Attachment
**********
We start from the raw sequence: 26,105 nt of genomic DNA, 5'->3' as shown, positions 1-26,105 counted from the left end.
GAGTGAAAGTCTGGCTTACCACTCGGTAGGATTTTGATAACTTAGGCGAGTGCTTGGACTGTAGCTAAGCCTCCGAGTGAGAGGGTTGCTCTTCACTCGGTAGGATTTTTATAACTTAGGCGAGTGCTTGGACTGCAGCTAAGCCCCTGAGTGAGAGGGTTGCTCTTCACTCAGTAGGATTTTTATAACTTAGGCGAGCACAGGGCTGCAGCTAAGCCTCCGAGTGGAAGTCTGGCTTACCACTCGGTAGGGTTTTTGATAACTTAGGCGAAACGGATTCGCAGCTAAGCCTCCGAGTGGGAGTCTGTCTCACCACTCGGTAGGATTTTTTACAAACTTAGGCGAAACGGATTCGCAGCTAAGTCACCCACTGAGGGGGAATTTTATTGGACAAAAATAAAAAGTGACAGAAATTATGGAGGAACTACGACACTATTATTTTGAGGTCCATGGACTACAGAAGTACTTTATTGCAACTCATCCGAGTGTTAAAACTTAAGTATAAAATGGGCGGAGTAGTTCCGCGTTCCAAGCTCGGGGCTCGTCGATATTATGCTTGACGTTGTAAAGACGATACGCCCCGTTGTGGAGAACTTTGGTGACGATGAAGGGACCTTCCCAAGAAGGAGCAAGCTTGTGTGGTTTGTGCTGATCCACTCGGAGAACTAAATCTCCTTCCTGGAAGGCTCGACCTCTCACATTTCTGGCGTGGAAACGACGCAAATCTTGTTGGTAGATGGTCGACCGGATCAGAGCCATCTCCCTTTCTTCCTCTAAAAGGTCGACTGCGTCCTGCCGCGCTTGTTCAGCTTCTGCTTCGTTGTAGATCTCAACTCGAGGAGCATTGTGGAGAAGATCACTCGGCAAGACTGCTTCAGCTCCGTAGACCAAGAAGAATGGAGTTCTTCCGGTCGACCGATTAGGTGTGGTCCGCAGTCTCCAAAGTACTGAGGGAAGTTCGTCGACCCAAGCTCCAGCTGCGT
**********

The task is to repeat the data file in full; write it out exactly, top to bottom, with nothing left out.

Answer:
We start from the raw sequence: 26,105 nt of genomic DNA, 5'->3' as shown, positions 1-26,105 counted from the left end.
GAGTGAAAGTCTGGCTTACCACTCGGTAGGATTTTGATAACTTAGGCGAGTGCTTGGACTGTAGCTAAGCCTCCGAGTGAGAGGGTTGCTCTTCACTCGGTAGGATTTTTATAACTTAGGCGAGTGCTTGGACTGCAGCTAAGCCCCTGAGTGAGAGGGTTGCTCTTCACTCAGTAGGATTTTTATAACTTAGGCGAGCACAGGGCTGCAGCTAAGCCTCCGAGTGGAAGTCTGGCTTACCACTCGGTAGGGTTTTTGATAACTTAGGCGAAACGGATTCGCAGCTAAGCCTCCGAGTGGGAGTCTGTCTCACCACTCGGTAGGATTTTTTACAAACTTAGGCGAAACGGATTCGCAGCTAAGTCACCCACTGAGGGGGAATTTTATTGGACAAAAATAAAAAGTGACAGAAATTATGGAGGAACTACGACACTATTATTTTGAGGTCCATGGACTACAGAAGTACTTTATTGCAACTCATCCGAGTGTTAAAACTTAAGTATAAAATGGGCGGAGTAGTTCCGCGTTCCAAGCTCGGGGCTCGTCGATATTATGCTTGACGTTGTAAAGACGATACGCCCCGTTGTGGAGAACTTTGGTGACGATGAAGGGACCTTCCCAAGAAGGAGCAAGCTTGTGTGGTTTGTGCTGATCCACTCGGAGAACTAAATCTCCTTCCTGGAAGGCTCGACCTCTCACATTTCTGGCGTGGAAACGACGCAAATCTTGTTGGTAGATGGTCGACCGGATCAGAGCCATCTCCCTTTCTTCCTCTAAAAGGTCGACTGCGTCCTGCCGCGCTTGTTCAGCTTCTGCTTCGTTGTAGATCTCAACTCGAGGAGCATTGTGGAGAAGATCACTCGGCAAGACTGCTTCAGCTCCGTAGACCAAGAAGAATGGAGTTCTTCCGGTCGACCGATTAGGTGTGGTCCGCAGTCTCCAAAGTACTGAGGGAAGTTCGTCGACCCAAGCTCCAGCTGCGT